Italy's troubled lender Monte dei Paschi expects to receive 3.9 billion euros ($5.2 billion) in state loans in a "very short time", Chairman Alessandro Profumo said on Saturday.
The funds, being provided through special bonds, are designed to shore up Italy's third largest bank, which has been at the centre of a financial and political storm over losses resulting from derivatives and structured finance trades.
"The bank will sign the 'Monti bond' in a very short time," said Profumo, talking with journalists on the sidelines of a business conference.
He gave no specific time frame and the European Commission still has to give its green light to the arrangement.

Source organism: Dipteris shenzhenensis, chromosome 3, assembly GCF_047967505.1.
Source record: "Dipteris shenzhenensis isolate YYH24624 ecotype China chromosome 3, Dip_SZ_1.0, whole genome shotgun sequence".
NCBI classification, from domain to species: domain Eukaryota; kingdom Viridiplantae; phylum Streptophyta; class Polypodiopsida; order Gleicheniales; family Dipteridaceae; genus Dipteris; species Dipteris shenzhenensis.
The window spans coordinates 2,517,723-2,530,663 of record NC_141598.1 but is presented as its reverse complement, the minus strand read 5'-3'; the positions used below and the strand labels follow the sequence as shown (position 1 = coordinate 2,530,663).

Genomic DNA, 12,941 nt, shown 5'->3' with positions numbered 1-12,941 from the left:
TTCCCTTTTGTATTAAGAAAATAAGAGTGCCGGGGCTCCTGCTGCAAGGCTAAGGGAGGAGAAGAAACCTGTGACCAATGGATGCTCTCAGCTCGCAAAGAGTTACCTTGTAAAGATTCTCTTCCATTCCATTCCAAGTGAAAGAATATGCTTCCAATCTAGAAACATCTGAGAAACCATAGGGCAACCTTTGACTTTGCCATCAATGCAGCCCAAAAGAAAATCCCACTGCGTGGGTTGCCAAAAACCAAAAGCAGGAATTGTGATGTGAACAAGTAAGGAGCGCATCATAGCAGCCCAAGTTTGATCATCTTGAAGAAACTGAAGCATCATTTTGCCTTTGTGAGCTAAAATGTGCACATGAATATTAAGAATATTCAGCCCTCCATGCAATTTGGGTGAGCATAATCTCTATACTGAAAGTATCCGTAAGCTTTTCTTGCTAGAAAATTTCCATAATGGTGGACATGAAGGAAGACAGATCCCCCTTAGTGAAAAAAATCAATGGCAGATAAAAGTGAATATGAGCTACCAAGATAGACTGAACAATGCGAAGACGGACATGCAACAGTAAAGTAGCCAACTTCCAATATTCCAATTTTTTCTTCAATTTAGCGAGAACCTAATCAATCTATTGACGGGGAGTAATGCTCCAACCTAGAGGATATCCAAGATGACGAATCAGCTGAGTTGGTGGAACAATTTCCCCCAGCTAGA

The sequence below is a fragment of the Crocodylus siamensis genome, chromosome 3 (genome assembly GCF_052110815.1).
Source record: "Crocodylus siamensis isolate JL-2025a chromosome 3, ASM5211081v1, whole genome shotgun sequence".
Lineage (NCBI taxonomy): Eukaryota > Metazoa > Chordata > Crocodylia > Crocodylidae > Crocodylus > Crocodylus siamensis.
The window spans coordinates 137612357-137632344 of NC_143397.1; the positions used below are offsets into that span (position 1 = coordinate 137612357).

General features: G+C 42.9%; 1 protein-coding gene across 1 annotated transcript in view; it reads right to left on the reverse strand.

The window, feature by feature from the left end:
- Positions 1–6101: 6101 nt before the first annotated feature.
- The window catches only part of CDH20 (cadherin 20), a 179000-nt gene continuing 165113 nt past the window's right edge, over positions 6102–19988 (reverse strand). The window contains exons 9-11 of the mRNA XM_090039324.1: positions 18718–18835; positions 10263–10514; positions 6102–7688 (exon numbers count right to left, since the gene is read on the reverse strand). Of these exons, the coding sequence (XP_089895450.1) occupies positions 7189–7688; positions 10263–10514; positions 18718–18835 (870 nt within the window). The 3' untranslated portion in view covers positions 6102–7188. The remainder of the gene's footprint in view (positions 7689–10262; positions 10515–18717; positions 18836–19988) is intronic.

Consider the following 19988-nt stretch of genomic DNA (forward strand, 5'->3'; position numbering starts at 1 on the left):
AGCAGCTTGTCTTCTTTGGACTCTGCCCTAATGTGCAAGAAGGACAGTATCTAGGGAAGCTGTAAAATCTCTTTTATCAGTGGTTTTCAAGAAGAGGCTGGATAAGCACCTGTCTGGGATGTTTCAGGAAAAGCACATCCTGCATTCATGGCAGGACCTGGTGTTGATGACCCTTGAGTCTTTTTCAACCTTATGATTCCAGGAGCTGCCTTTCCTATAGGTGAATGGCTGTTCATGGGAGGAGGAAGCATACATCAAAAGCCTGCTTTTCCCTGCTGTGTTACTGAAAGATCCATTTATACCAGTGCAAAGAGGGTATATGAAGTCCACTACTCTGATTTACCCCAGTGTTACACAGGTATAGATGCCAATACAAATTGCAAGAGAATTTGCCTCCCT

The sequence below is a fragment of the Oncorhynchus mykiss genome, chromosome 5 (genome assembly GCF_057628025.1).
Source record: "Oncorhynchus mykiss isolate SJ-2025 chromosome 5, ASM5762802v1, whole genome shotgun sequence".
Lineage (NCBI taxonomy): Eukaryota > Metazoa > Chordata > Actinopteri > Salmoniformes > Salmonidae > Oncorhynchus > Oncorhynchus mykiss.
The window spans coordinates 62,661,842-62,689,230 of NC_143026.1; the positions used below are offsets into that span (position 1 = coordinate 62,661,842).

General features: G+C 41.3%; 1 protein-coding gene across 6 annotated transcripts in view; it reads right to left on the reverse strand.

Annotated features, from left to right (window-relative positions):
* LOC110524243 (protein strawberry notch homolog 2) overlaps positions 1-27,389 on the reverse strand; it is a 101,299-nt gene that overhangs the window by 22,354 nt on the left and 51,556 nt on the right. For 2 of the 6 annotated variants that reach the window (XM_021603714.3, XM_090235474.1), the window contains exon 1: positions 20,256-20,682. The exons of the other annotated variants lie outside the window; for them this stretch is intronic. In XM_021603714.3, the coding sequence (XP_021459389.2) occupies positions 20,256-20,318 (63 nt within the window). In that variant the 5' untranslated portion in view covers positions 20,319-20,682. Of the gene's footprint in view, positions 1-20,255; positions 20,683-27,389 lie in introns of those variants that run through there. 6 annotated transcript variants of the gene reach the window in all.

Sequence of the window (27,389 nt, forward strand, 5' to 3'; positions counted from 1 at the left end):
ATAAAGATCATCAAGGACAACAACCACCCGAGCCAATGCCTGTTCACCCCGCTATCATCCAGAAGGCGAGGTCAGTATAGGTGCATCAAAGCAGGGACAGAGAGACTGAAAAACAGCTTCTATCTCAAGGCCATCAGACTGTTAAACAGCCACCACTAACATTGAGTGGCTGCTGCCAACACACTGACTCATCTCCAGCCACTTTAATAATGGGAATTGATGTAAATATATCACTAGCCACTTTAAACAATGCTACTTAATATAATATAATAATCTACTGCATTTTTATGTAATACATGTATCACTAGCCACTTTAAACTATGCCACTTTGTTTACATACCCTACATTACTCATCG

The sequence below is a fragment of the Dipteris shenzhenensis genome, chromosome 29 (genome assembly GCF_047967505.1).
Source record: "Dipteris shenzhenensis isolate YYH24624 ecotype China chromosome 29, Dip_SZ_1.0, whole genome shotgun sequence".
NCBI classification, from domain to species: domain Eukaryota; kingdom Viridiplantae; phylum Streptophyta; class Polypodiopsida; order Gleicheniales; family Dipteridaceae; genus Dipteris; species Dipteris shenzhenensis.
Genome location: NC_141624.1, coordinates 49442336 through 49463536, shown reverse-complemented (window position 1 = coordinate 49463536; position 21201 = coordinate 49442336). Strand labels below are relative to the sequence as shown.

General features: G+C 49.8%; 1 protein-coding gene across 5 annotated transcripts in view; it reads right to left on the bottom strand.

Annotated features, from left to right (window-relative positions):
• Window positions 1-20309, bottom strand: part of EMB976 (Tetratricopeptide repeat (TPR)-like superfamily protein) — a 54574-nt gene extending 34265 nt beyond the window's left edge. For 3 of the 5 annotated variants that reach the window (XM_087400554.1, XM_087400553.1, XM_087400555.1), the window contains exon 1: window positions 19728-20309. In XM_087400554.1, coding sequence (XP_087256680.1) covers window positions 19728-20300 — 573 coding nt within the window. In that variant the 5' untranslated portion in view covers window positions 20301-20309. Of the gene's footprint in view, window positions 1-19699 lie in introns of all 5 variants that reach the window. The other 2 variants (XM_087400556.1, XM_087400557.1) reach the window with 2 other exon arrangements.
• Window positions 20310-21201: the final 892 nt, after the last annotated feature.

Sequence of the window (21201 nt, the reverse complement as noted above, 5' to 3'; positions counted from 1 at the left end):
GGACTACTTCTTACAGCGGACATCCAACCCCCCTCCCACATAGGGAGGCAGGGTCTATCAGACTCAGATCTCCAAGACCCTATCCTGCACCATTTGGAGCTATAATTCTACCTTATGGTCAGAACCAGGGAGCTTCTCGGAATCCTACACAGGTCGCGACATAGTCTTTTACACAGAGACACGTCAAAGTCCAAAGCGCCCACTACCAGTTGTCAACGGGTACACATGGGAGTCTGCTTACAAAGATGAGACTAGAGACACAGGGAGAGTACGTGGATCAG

Monte Paschi Chief Executive Fabrizio Viola said the bank was currently not in talks with counterparts to restructure - "Santorini" and "Alexandria" - two of the derivatives trades at the heart of a fraud probe into the former management.
"We will evaluate what to do in the framework of the ordinary management of the bank," he said.
The bank said on Wednesday that losses linked to three problematic derivative trades, including "Santorini" and "Alexandria", totalled 730 million euros as it sought to draw a line under a scandal over risky financial transactions.
The executives confirmed the current business plan, but Viola said the European Commission could ask for changes as it considers whether to agree to the state loans.